Depression Teens Help Worried Parents Depression in Teens Help for Worried Parents

Young teens are notorious for being moody, sad, or overly expressive. It’s practically a stereotype in TV shows and current movies. As they make the transition from adolescent to adulthood, the emotional challenges that many teenagers face can be trying for everyone in the family. The loss of a first love, or peer pressure at school can seem overwhelming to a sensitive young person.

But teen depression goes beyond mere moodiness or social sensitivity. It’s a serious mental health problem that impacts 1 out every 5 teenagers today. Fortunately, it is treatable, and parents can help if they recognize the warning signs early.

Depression and the Mind of a Teenager

It helps to know all of the issues that might contribute to a teenager’s current state of mind. For some teens and adolescents, the signs and symptoms depression are not always obvious. While well educated adults may know how to locate a good therapist or find effective treatment for their own disorders, teens must depend on parents, friends, teachers, or important figures in their lives to spot the indications of depression and help them get the kind of help they need. This is why it’s so important for family members and friends to know the signs and risks. The National Institutes of Health offers these basic checklists for concerned parents.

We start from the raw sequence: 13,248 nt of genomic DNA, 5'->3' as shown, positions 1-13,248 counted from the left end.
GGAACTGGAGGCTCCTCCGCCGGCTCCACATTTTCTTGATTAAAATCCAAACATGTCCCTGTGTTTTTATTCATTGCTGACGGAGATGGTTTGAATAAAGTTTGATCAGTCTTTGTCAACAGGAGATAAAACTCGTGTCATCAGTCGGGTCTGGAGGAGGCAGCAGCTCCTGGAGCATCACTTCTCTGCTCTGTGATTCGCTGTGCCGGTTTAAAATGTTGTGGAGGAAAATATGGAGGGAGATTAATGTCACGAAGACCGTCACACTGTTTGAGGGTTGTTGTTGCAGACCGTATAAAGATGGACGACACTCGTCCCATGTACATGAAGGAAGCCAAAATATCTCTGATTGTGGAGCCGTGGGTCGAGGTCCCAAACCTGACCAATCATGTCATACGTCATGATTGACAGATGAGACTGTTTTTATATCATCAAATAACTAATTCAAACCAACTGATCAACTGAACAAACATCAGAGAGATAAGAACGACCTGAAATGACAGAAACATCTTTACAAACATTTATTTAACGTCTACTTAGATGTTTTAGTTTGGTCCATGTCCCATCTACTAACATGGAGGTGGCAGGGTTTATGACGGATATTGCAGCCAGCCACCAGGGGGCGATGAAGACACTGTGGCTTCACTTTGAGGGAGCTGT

The Risks for Teen Depression

How well do you know your teenager? The risks for depression among teens can increase with a variety of conditions that range from their family backgrounds to the demands of their social situations. Is there another depressed person in your family? Has the moody behavior continued for weeks or months? Have you noticed any dramatic changes recently? Your teen or adolescent could be more at risk for depression if:

  • Mood disorders run in your family
  • They experience a stressful life event like a death in the family, divorcing parents, bullying, a break up with a boyfriend or girlfriend, or failing in school
  • They have low self-esteem and are very critical of themselves
  • Your teen is a girl. Teen girls are twice as likely as boys to have depression.
  • Your teen has trouble being social
  • Your teen has learning disabilities
  • Your teen has a chronic illness
  • There are family problems or problems with their parents

Recognizing the Symptoms

If your teen or adolescent is depressed, you may see some of the following common red flags. When these symptoms last for weeks or months, the NIH says it’s time to speak with a healthcare provider:

  • Frequent irritability with sudden bursts of anger
  • More sensitive to criticism
  • Complaints of headaches, stomach aches or other body problems. Your teen may go to the nurse’s office at school a lot.
  • Withdrawal from people like parents or some friends
  • Not enjoying activities they usually like
  • Feeling tired for much of the day
  • Sad or blue feelings most of the time

Daily Routines

Extreme or significant changes in day-to-day habits are also indicators. Watch for signs like these, the NIH says. You may notice that your teen has been experiencing this kind of behavior:

  • Trouble sleeping or is sleeping more than normal
  • A change in eating habits, such as not being hungry or eating more than usual